Client: The Australian Business Foundation
Fair Enough? A study of Australia’s productivity performance and the Fair Work system
The particular focus of this independent study is the extent to which characteristics of the Fair Work System may promote or inhibit the determinants of productivity and, therefore, productivity growth in Australia. In keeping with the Foundation’s purpose of being an activist and thought leader, however, the study will probe beyond the obvious issues of legislative mechanics and procedural detail of the Fair Work system that have been much re-hashed in the current media debate on productivity.
Instead, we will be considering the causal relationships that link the determinants of productivity in three broad groupings:
– immediate determinants, that lie within the control of businesses and other producers of income (such as work practice, managerial skill, use of technology, etc), and which may accelerate or decelerate productivity growth in a given workplace;
– underlying determinants, that provide the environment of operations for business and other productive activities (such as the labour market, sources and availability of other inputs/materials, the regulatory environment, etc), and which may facilitate or impede production of goods and services; and
– fundamental determinants, that encompass the broadest economic, social and geographical context that sets the basic level of productivity for a nation, the influence of which may need to be ameliorated to ensure sustainable prosperity can flow from the productive capacity of the nation.
Given that context, we note that in a special report on Australia in May 2011, The Economist said
“Australia is rich, tranquil and mostly overlooked, yet it has a story to tell. … Over a period of 20 years, from 1983 to 2003, governments of the left and of the right carried out the reforms that have made Australia one of the most open and flexible economies in the world. That description would not have accurately described the country at any other stage in its history.”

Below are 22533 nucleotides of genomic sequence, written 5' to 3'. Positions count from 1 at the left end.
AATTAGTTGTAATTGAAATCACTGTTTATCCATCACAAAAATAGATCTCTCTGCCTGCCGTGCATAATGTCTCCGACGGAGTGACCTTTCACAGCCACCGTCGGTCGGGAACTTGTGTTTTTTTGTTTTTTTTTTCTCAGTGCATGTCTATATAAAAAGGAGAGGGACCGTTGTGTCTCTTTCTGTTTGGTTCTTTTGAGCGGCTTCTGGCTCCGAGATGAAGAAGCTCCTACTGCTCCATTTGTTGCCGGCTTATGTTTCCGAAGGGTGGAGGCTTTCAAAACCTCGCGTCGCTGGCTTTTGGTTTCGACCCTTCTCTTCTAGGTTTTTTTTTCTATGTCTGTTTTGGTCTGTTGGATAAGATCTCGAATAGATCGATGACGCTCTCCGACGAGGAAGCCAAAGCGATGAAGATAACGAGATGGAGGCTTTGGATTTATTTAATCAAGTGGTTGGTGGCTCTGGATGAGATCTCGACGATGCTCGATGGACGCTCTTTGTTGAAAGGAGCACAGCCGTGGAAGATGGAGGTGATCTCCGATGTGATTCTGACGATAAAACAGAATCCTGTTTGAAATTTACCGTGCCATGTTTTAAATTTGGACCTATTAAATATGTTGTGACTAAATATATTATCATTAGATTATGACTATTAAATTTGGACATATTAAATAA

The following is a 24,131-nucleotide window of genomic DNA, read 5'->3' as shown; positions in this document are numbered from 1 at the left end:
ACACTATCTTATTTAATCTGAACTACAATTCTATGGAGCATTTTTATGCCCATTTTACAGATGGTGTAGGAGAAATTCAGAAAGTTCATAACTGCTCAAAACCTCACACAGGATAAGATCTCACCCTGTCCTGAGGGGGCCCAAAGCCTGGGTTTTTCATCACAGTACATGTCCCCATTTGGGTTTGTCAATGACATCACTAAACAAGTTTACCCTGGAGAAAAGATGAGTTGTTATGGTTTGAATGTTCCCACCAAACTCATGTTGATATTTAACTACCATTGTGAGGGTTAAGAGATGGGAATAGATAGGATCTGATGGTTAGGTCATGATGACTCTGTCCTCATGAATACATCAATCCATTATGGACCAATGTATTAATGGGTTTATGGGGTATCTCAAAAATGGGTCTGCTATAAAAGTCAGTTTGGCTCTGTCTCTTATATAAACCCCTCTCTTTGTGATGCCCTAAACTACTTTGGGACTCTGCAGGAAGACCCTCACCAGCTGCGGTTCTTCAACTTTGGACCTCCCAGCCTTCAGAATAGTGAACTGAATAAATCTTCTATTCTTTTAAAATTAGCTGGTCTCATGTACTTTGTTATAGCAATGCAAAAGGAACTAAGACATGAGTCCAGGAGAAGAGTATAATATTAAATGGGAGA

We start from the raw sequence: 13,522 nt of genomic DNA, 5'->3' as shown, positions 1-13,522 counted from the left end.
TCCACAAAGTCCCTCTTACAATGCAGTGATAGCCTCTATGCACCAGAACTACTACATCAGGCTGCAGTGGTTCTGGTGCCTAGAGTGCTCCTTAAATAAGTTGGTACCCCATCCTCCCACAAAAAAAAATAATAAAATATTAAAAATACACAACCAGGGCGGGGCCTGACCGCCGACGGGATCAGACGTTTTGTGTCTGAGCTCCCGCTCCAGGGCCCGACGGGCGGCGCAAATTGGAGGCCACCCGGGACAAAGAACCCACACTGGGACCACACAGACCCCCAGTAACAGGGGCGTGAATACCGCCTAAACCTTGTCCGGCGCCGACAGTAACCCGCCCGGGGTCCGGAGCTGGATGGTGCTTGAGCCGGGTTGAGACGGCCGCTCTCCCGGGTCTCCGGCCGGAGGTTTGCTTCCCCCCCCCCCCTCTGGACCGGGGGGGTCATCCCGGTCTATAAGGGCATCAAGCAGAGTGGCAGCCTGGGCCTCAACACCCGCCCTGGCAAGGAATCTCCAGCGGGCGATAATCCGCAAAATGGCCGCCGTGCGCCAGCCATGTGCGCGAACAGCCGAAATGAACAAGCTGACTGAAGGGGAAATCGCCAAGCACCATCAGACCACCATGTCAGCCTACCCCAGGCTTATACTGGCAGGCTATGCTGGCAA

The article concluded by saying:
“Nonetheless, this era of prosperity and self-confidence should be a good time for Australians to take stock and confront any problems. On the face of it, their troubles are few: in 20 years of radical change all the obvious economic issues have been dealt with. Things are good, and the beach beckons. Certainly, the politicians seem unworried. Though they talk of reform, they spend most of their time scrapping about issues like climate change. A slight whiff of complacency pervades the groves of the capital, Canberra. That in itself should be a warning.”
To develop a well-informed and independent view on relevant issues, involving a broad range of commentators to inform the study is central to our approach.
In addition to business owners, senior executives and board members, we are seeking participation from a cross section of businesses of various sizes, ages, business models and product/service industries, as part of testing the impact that these determinants are said to have in the overall productivity result.
Please note that we define business as including government and academic enterprise as well as those that make significant use of volunteers in their workforce; it is by no means limited to the commercial business model.
To participate in this study, or nominate another person to participate, send an email to FairEnough@thinkevans.com.au